Oci Ciornie

“I didn’t say I liked it. I said it fascinated me. There is a great difference.”

—   Oscar Wilde, adapted from The Picture of Dorian Gray  (via thatkindofwoman)

(Source: lifeinpoetry, via thatkindofwoman)

This is how you lose her.

You lose her when you forget to remember the little things that mean the world to her: the sincerity in a stranger’s voice during a trip to the grocery, the delight of finding something lost or forgotten like a sticker from when she was five, the selflessness of a child giving a part of his meal to another, the scent of new books in the store, the surprise short but honest notes she tucks in her journal and others you could only see if you look closely.

You must remember when she forgets.

You lose her when you don’t notice that she notices everything about you: your use of the proper punctuation that tells her continuation rather than finality, your silence when you’re about to ask a question but you think anything you’re about to say to her would be silly, your mindless humming when it is too quiet, your handwriting when you sign your name in blank sheets of paper, your muted laughter when you are trying to be polite, and more and more of what you are, which you don’t even know about yourself, because she pays attention.

She remembers when you forget.

You lose her for every second you make her feel less and less of the beauty that she is. When you make her feel that she is replaceable. She wants to feel cherished. When you make her feel that you are fleeting. She wants you to stay. When you make her feel inadequate. She wants to know that she is enough and she does not need to change for you, nor for anyone else because she is she and she is beautiful, kind and good.

You must learn her.

You must know the reason why she is silent. You must trace her weakest spots. You must write to her. You must remind her that you are there. You must know how long it takes for her to give up. You must be there to hold her when she is about to.

You must love her because many have tried and failed. And she wants to know that she is worthy to be loved, that she is worthy to be kept.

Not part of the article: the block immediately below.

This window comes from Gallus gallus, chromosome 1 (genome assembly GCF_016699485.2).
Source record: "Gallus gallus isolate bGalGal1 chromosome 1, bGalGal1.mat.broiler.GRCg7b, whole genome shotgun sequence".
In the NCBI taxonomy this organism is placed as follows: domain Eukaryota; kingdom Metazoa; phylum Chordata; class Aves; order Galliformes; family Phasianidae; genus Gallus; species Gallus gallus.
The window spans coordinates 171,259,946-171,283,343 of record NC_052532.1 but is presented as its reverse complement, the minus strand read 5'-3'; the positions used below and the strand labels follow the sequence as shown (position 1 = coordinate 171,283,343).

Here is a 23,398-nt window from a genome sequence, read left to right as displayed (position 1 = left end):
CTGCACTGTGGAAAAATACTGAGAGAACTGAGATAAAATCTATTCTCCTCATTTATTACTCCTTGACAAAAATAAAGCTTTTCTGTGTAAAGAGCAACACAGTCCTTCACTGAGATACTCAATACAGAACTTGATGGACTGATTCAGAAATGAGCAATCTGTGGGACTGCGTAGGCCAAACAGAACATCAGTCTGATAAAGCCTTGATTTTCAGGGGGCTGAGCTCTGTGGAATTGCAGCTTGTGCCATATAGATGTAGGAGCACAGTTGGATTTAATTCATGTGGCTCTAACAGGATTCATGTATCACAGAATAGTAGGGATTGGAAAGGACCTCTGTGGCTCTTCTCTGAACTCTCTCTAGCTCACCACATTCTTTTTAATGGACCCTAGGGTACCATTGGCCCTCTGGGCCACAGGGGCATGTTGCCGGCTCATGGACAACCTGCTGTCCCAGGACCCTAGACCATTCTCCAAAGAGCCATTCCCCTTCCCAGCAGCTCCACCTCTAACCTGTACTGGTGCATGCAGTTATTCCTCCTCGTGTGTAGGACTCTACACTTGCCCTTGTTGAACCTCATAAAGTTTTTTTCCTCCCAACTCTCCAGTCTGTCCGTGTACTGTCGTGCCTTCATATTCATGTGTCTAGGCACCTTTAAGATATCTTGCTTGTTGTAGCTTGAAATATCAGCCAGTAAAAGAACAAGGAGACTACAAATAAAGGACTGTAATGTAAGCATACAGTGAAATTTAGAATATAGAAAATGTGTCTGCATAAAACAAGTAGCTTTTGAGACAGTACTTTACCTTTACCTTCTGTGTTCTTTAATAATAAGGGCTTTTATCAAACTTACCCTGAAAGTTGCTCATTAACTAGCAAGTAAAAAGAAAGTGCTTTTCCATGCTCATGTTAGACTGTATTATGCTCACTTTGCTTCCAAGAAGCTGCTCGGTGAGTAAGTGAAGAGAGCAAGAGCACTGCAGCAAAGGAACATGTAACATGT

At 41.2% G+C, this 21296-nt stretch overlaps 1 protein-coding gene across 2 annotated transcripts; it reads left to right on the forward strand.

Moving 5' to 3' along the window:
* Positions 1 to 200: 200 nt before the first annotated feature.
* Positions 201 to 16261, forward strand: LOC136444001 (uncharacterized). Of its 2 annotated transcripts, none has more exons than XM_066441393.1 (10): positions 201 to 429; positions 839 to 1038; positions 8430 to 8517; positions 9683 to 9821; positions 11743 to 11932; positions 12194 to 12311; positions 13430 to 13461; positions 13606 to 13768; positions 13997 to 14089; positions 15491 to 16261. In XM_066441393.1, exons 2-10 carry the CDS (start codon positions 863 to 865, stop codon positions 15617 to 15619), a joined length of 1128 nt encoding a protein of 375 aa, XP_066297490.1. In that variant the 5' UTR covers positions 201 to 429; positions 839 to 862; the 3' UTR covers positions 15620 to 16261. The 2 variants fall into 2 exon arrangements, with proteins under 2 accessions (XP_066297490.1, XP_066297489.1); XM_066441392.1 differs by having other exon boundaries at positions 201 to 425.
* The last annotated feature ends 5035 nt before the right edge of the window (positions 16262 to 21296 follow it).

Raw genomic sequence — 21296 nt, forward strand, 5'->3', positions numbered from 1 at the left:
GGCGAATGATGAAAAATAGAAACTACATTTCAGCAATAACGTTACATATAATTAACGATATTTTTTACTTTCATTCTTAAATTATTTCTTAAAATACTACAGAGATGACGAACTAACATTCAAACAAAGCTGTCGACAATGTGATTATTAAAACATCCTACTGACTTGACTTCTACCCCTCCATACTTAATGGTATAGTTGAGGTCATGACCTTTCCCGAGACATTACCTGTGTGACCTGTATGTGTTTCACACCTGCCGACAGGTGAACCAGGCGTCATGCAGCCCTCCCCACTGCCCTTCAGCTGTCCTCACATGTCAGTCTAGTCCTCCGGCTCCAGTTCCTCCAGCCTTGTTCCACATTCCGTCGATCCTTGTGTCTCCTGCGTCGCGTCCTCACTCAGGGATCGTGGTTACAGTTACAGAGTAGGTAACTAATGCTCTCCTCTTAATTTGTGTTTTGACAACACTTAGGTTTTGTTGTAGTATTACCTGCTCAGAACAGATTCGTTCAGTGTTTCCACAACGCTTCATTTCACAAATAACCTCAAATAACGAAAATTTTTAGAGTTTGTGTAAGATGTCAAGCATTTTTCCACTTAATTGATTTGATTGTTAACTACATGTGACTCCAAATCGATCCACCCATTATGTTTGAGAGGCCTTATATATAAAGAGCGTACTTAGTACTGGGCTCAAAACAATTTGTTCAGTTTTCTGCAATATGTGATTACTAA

And, this is how you keep her

—   This Is How You Lose Her || Junot Diaz   (via thatkindofwoman)

(Source: 5000letters, via thatkindofwoman)

“We are always falling in love or quarreling, looking for jobs or fearing to lose them, getting ill and recovering, following public affairs. If we let ourselves, we shall always be waiting for some distraction or other to end before we can really get down to our work. The only people who achieve much are those who want knowledge so badly that they seek it while the conditions are still unfavorable. Favorable conditions never come.”

—    C.S. Lewis, The Weight of The Glory   (via thatkindofwoman)

(Source: oniyide, via thatkindofwoman)

“I’m not surprised that you don’t have a boyfriend. I don’t want you to take this the wrong way, I just don’t think that very many people, especially your age, would be able to keep up with you. You know you are and you know what you want to do. Your eyes light up when you talk about your passions, and you’re not afraid to defy social norms and be who you are. And all this, this scares people.”

—   The best compliment I’ve ever received.  (via thatkindofwoman)

(Source: lifebykyla, via thatkindofwoman)

“It seemed like you could know me. Like you could understand anything I told you. And the more we spoke, I knew why. The same things excited us. The same things concerned us.”

—   Jay Asher, Thirteen Reasons Why (via larmoyante)

"There’s one thing that you must realize," he said heatedly, "and that is that acceptance is always a matter of choice, love always a matter of preference. If you wait until you meet absolute perfection before getting involved, you’ll never love anyone and never do anything."

—   Simone de Beauvoir, from The Mandarins (via violentwavesofemotion)

“When you’re in love like that, you become utterly selfish. Nothing that happens to anyone else matters at all or is a matter of any consideration. You just end up sort of focused, intense, and just wanting to consume the object of your love, and nothing else exists.”

—   Stories That We Tell (2012) dir. by Sarah Polley (via violentwavesofemotion)
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